Both Sides of the Table


When VCs Play Defense

When VCs Play Defense


Posted on Sep 18, 2014 | 0 comments

Somehow the world seems to be spinning faster these days than just a few years ago. The frantic pace of technology cycles, the amount of tech news, the blogs, the conferences, the demo days, the announcements, the fundings, the IPOs. It’s exhausting. Perhaps unsustainable.

It got me thinking about the advice that I often give to new VCs. For years I saw myself as the new guy in VC but then you wake up one day and realize that 50% of your peers have been doing it for less time than you and time has moved on.

Any longtime readers of this blog will know that I often try to simplify complex ideas into a simple parable that is easier to remember to set the tone of one’s behaviors. Lines, Not Dots. Attitude over Aptitude. Building Startups for Basecamp. And so forth.

So the advice I’ve been giving many VCs from my experiences is that “in VC it’s important to play offense, not defense.”

What do I mean?

Defense is when you react to others. It’s inbound. It’s responding to somebody else with the ball. As VCs we’re inundated with emails from founders, friends, colleagues, angels, seed investors, VCs, law firms, venture banks, corporates and so forth with their favorite deals. So this becomes your dealflow.

Anybody who has worked in venture can tell you that if you took every intro that came your way you’d simply spend all of your time in meetings reviewing new deals sent to you. But new deals sent to you are discovered. They are known. They are seldom sent just to you.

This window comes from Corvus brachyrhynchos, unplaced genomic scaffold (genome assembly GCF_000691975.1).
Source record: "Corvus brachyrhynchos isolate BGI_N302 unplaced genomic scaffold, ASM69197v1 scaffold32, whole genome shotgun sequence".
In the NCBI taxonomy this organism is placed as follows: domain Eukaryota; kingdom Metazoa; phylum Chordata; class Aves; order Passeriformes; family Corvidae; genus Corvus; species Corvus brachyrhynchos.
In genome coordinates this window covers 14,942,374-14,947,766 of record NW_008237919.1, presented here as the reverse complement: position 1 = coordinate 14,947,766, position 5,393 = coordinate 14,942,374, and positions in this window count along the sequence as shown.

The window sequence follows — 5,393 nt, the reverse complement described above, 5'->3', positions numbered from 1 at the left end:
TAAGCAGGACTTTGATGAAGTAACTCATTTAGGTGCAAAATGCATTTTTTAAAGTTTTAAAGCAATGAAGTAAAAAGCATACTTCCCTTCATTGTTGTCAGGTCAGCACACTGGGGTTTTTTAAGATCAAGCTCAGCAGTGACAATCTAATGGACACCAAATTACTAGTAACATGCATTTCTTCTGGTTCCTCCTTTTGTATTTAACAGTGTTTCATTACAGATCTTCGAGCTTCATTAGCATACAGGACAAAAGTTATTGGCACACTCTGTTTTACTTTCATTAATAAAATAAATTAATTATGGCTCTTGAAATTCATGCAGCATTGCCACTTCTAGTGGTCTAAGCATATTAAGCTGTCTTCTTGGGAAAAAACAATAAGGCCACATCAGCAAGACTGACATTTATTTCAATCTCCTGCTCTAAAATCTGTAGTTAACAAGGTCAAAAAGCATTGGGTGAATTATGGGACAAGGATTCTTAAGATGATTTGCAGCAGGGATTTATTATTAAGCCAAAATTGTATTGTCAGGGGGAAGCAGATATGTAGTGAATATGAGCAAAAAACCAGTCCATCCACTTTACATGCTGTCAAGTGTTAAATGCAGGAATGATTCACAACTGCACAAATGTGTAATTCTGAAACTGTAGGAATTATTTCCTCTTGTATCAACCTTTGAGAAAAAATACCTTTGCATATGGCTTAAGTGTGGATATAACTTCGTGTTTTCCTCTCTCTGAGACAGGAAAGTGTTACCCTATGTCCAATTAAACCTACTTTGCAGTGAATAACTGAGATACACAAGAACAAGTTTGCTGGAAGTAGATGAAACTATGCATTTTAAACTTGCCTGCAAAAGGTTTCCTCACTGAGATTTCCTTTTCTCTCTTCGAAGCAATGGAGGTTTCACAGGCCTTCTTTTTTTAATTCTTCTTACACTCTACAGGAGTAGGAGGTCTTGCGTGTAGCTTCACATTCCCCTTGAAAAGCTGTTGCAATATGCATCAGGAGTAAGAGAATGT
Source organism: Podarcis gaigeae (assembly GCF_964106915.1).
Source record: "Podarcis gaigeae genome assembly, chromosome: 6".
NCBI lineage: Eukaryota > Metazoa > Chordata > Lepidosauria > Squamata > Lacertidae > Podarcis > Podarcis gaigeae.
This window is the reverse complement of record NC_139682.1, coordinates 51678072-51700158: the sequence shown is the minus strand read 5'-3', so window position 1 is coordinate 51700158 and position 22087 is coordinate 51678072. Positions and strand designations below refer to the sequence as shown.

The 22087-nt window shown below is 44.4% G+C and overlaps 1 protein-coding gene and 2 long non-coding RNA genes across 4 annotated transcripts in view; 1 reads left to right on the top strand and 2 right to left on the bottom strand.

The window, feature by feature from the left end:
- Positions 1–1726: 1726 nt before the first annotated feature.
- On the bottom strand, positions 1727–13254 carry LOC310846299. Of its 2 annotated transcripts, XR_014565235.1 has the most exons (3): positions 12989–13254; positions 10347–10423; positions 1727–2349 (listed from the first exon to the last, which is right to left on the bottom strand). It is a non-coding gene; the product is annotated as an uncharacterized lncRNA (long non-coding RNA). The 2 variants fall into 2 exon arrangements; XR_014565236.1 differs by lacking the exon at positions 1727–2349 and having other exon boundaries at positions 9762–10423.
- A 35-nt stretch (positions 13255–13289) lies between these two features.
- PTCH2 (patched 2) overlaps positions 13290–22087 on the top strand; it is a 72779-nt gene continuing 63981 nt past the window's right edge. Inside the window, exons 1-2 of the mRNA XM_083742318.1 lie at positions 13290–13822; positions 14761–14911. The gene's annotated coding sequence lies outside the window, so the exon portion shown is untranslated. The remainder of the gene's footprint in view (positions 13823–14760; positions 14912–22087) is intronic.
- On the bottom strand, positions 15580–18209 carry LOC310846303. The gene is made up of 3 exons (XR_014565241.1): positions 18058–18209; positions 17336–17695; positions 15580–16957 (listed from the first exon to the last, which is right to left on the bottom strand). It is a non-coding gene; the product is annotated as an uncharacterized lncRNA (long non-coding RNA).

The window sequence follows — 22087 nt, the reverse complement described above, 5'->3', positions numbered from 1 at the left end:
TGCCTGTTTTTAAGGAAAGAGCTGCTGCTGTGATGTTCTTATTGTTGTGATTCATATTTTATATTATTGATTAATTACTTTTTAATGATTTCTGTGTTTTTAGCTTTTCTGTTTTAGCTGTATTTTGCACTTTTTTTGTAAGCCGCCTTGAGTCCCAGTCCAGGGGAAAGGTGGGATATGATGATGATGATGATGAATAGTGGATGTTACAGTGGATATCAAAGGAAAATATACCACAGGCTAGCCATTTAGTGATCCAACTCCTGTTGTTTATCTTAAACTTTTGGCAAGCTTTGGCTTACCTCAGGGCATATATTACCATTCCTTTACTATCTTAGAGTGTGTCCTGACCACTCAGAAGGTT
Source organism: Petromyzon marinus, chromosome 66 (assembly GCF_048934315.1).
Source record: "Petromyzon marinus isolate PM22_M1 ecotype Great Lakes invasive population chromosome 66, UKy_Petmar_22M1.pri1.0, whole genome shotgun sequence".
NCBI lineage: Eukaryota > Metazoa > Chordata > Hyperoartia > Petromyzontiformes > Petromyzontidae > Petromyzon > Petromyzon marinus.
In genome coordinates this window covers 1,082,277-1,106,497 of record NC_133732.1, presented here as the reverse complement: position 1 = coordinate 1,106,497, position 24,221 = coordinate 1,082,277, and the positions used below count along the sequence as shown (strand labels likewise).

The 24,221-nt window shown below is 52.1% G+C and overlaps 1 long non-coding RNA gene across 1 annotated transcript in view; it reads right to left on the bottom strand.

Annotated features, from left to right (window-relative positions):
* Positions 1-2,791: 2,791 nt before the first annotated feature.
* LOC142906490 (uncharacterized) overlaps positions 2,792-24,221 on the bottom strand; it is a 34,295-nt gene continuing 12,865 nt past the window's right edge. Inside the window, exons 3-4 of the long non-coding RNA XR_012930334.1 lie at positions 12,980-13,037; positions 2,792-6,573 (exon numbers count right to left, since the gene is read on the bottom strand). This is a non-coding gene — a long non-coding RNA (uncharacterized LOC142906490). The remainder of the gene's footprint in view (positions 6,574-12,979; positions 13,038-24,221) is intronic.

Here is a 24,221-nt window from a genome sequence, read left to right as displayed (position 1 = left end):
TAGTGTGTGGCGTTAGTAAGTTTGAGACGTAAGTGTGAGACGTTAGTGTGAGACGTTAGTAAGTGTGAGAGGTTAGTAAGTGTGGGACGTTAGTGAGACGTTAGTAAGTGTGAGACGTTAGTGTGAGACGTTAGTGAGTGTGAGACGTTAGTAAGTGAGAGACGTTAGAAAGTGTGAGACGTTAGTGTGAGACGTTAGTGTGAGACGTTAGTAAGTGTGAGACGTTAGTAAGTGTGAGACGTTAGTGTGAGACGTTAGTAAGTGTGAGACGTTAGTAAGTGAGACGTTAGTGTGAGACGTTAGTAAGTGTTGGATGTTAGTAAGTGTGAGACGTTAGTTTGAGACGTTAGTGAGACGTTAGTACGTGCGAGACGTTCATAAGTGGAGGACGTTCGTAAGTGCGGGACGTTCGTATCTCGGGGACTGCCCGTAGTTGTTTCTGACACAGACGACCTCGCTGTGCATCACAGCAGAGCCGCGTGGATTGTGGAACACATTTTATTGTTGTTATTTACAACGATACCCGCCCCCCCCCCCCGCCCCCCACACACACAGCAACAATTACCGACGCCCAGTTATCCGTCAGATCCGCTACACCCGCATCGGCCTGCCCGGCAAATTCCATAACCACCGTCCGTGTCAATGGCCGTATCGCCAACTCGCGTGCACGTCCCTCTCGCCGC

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Bad Notes on Venture Capital

Bad Notes on Venture Capital


Posted on Sep 17, 2014 | 0 comments

This week. On the phone …

Me: So, you raised venture capital?
Him: Yeah. We raised a seed round. About $1 million.
Me: At what price?
Him: It wasn’t priced. We raised a convertible note.
Me: With a cap?
Him: Yes, $8 million.
Me: Ah. I see. So you did raise with a price. It’s just a maximum price. You’ll find out the minimum when the next round is raised.
Him: Huh?

Last week. At an accelerator …

Me: Raising convertible notes as a seed round is one of the biggest disservices our industry has done to entrepreneurs since 2001-2003 when there were “full ratchets” and “multiple liquidation preferences” – the most hostile terms anybody found in term sheets 10 years ago. Convertible notes have both features in them but for some reason entrepreneurs don’t understand it. It’s like we need a finance 101 course for entrepreneurs
Him: But when I raised my first round we didn’t know how to price the company. There were no metrics. So a convertible note was easier.
Me: Ok. Well. How will you price the next round? Your A round?
Him: On metrics. We’ll have some proof points by then.
Me: Cool.

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Venture Capital is a tricky industry. If you’re funding the same stuff as everybody else and if you started your activities when the clues were obvious you’re much less likely to drive enormous returns.